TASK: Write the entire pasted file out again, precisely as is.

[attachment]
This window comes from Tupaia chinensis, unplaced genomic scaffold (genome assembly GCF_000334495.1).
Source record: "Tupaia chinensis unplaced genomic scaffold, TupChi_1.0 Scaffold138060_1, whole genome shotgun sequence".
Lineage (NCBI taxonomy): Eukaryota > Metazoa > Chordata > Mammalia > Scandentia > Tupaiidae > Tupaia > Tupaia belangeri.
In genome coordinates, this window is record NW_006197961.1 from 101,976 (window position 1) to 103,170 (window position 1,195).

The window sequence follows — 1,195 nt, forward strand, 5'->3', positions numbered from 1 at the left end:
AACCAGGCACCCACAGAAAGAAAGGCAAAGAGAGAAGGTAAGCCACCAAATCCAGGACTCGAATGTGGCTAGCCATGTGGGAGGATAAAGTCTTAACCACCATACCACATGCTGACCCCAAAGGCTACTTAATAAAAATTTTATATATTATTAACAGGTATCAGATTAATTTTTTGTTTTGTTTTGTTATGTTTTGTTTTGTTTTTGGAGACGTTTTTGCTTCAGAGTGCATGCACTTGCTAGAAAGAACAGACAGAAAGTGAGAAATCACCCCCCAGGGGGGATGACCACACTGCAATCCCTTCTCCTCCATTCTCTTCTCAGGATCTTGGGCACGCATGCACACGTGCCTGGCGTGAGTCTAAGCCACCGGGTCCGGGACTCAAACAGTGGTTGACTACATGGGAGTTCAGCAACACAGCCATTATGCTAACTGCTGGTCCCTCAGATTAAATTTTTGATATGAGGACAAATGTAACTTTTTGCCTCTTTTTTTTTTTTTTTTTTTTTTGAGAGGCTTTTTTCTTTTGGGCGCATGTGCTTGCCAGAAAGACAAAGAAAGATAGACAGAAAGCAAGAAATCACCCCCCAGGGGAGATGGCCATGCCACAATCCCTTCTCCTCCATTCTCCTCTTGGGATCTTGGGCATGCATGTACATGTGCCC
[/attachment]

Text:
This window comes from Tupaia chinensis, unplaced genomic scaffold (genome assembly GCF_000334495.1).
Source record: "Tupaia chinensis unplaced genomic scaffold, TupChi_1.0 Scaffold138060_1, whole genome shotgun sequence".
Lineage (NCBI taxonomy): Eukaryota > Metazoa > Chordata > Mammalia > Scandentia > Tupaiidae > Tupaia > Tupaia belangeri.
In genome coordinates, this window is record NW_006197961.1 from 101,976 (window position 1) to 103,170 (window position 1,195).

The window sequence follows — 1,195 nt, forward strand, 5'->3', positions numbered from 1 at the left end:
AACCAGGCACCCACAGAAAGAAAGGCAAAGAGAGAAGGTAAGCCACCAAATCCAGGACTCGAATGTGGCTAGCCATGTGGGAGGATAAAGTCTTAACCACCATACCACATGCTGACCCCAAAGGCTACTTAATAAAAATTTTATATATTATTAACAGGTATCAGATTAATTTTTTGTTTTGTTTTGTTATGTTTTGTTTTGTTTTTGGAGACGTTTTTGCTTCAGAGTGCATGCACTTGCTAGAAAGAACAGACAGAAAGTGAGAAATCACCCCCCAGGGGGGATGACCACACTGCAATCCCTTCTCCTCCATTCTCTTCTCAGGATCTTGGGCACGCATGCACACGTGCCTGGCGTGAGTCTAAGCCACCGGGTCCGGGACTCAAACAGTGGTTGACTACATGGGAGTTCAGCAACACAGCCATTATGCTAACTGCTGGTCCCTCAGATTAAATTTTTGATATGAGGACAAATGTAACTTTTTGCCTCTTTTTTTTTTTTTTTTTTTTTTGAGAGGCTTTTTTCTTTTGGGCGCATGTGCTTGCCAGAAAGACAAAGAAAGATAGACAGAAAGCAAGAAATCACCCCCCAGGGGAGATGGCCATGCCACAATCCCTTCTCCTCCATTCTCCTCTTGGGATCTTGGGCATGCATGTACATGTGCCC